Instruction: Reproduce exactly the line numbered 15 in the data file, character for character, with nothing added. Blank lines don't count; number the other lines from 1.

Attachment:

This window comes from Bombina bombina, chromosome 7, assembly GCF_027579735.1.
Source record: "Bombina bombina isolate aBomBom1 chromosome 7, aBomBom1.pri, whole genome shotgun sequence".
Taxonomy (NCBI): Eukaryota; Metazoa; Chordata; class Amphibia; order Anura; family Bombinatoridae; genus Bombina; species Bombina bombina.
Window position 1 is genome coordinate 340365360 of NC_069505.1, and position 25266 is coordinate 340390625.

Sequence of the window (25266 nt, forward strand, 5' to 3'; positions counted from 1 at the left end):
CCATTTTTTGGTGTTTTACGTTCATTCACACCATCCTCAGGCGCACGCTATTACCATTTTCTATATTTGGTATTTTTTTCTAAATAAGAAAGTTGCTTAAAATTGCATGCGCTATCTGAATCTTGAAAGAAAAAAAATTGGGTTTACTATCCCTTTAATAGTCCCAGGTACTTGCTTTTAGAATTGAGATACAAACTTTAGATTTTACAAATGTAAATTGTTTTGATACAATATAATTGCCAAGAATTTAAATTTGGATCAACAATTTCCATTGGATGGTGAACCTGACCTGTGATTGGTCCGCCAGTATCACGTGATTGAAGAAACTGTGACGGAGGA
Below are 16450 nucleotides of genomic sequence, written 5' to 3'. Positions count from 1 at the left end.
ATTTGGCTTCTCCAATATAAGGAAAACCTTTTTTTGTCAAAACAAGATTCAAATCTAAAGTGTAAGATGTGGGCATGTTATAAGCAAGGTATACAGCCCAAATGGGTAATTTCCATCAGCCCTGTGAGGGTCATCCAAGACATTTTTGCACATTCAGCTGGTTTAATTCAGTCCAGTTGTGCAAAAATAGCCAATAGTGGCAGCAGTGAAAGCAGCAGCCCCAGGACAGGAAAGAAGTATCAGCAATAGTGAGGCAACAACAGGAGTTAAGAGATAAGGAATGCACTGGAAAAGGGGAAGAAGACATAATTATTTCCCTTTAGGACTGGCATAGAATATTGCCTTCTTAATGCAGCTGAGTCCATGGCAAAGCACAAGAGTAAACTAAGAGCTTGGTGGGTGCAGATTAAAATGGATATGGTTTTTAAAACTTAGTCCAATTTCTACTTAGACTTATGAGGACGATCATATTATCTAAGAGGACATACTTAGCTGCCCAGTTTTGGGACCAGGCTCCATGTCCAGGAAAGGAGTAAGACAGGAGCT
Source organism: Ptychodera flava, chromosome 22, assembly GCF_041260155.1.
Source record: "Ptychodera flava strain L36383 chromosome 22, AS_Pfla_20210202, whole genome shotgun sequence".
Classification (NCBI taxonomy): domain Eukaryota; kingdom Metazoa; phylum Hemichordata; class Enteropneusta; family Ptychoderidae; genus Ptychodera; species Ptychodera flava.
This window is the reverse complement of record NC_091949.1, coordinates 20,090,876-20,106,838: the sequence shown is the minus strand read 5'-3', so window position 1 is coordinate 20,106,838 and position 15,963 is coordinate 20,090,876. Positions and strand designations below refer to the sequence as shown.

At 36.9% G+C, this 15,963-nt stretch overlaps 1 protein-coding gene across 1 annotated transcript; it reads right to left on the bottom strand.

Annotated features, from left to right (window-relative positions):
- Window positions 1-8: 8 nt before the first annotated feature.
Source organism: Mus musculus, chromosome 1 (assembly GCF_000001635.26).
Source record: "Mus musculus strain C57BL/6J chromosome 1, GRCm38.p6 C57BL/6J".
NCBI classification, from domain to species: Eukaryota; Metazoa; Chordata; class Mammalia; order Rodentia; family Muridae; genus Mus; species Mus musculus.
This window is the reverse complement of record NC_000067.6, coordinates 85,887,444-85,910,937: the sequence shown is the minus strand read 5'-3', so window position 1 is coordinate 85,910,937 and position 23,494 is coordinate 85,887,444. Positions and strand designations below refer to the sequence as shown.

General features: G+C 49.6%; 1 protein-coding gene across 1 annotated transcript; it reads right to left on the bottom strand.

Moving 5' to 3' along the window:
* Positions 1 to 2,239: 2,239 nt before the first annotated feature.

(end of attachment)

- Window positions 1-8: 8 nt before the first annotated feature.